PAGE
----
Traveling Quilt Block #1

Round robin block for Kay

At the March meeting of the Cincinnati Modern Quilt Guild, those of us participating in the Traveling Quilt/ Round Robin fun exchanged blocks. One lucky person got my shark block (well, maybe not so lucky–someone at break told me that she thought it looked pretty intimidating to add to), and I received a block from someone else.

Kay round robin block

This is the block I received from Kay. She asked that all the blocks have a white background and that they include green and blue flying geese. The blocks could be any size, and she didn’t care whether they were joined to her block or not. Easy enough!

It didn’t take me long to decide to make my go-to block: Circle of Geese. Yes, I’ve made it a bunch of times. But it works for so many occasions. And I’m getting pretty good at making it!

Round Robin block aborted

My first idea was to use printed fabrics for nine of the twelve geese and then outline the remaining three with embroidery floss in blue and green. You can see where I did the embroidery on one goose and took it out. The embroidery didn’t have as much weight as I had hoped, and the block just wasn’t working for me.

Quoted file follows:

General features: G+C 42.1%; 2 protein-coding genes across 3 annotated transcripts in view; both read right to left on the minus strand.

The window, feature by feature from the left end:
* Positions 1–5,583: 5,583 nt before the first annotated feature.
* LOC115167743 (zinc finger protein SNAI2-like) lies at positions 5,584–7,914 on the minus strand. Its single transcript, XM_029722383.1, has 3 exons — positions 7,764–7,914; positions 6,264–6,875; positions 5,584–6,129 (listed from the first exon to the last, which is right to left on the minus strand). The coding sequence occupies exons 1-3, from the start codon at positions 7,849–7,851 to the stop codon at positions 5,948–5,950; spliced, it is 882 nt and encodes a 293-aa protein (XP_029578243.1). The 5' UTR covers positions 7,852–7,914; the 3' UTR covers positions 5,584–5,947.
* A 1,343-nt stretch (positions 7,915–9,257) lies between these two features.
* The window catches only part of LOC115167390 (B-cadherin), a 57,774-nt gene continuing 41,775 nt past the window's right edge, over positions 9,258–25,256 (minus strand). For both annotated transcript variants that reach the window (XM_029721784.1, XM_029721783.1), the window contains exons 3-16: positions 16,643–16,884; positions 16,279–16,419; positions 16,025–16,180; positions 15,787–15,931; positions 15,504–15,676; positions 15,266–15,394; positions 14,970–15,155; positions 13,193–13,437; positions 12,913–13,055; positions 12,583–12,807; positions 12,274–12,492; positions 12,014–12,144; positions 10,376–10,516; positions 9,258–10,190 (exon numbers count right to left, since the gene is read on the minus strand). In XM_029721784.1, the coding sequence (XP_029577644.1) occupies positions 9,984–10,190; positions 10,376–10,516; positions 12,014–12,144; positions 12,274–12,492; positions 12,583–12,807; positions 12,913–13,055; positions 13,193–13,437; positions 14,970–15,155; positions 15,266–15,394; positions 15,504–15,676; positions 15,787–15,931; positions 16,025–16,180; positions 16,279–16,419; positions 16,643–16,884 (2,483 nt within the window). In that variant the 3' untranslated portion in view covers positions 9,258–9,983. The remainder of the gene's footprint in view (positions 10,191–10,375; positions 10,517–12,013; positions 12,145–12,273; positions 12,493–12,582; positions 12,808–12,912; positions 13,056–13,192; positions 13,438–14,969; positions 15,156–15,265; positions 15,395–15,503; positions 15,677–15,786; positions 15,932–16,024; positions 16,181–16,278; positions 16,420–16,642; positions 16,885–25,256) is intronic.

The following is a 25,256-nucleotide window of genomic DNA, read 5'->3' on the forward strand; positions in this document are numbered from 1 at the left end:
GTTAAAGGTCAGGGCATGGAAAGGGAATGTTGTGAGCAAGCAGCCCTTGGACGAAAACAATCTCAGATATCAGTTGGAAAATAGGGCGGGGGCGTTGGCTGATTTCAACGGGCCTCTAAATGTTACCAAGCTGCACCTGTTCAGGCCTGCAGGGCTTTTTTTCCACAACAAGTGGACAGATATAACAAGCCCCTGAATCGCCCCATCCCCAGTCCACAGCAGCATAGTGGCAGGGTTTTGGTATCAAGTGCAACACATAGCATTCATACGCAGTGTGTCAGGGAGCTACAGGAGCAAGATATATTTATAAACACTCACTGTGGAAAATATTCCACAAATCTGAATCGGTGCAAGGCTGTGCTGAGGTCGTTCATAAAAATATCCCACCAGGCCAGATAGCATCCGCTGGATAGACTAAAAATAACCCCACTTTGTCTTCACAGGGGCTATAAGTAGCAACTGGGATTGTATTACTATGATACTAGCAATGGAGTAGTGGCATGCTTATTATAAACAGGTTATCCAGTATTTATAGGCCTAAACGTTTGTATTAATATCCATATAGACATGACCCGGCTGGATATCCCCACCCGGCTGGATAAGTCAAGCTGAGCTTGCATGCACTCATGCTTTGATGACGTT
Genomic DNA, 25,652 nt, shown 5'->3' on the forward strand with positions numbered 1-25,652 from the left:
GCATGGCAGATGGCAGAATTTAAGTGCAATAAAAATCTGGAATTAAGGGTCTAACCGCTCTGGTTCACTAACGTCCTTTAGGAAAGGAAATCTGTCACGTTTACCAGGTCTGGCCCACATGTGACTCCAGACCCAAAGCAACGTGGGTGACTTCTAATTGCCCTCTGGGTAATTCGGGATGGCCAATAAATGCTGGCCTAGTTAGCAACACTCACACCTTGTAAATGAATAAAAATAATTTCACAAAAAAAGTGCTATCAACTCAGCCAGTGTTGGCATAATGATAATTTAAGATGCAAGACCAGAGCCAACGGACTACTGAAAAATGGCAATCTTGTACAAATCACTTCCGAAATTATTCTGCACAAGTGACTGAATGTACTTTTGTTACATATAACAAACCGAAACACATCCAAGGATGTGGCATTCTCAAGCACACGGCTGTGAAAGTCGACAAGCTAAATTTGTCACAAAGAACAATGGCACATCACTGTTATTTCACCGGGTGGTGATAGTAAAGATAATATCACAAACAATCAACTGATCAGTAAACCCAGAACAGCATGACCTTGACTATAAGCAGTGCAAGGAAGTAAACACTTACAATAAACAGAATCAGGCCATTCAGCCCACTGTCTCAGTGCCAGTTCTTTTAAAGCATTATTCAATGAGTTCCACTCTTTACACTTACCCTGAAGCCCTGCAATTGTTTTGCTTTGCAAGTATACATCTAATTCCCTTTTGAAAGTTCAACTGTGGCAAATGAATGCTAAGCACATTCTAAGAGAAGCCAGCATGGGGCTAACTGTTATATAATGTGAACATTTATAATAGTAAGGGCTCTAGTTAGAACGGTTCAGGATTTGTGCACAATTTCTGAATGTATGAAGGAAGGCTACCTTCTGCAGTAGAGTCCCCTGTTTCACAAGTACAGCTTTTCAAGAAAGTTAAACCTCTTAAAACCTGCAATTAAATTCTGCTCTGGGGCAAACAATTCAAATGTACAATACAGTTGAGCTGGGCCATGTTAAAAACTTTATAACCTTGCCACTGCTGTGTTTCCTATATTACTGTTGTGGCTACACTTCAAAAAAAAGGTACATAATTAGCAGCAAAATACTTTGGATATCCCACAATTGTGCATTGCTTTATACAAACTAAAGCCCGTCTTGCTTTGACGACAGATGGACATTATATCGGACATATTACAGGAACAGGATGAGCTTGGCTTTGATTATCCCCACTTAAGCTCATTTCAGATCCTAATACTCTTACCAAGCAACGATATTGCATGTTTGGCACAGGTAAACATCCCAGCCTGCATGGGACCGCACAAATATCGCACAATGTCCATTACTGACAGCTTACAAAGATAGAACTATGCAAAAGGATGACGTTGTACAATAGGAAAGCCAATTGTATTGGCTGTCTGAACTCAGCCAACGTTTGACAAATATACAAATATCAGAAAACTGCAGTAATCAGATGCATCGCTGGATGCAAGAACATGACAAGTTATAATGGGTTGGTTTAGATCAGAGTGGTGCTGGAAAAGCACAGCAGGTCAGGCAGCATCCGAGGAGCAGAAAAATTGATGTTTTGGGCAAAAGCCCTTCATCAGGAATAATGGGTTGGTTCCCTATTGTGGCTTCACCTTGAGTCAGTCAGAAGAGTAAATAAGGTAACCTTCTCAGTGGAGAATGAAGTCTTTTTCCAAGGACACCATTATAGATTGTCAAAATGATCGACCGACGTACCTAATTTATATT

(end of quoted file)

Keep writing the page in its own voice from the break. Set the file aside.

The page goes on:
Then I decided to play around with some of the solid fabrics in the Robert Kaufman jelly roll I got for Christmas. I pulled out all the blues and greens and organized them from lightest to darkest. Just for fun, I alternated blue and green for each goose, moving from light to dark for each.

Round robin block Kay no borders

I liked this much better, but I kind of didn’t like how the tones ended up very divided, with the lights only on the right and the darks on the left. So I added a border strips of the lightest blue and the darkest green to balance it out a bit.

Round robin block for Kay

This block is a bit smaller than Kay’s block, so I won’t attach it. And that way she can keep the borders or not or do whatever she likes with the block.

I’m glad that came together quickly, so I don’t need to worry about it. But now I won’t get the next block to play with until the May meeting—rats!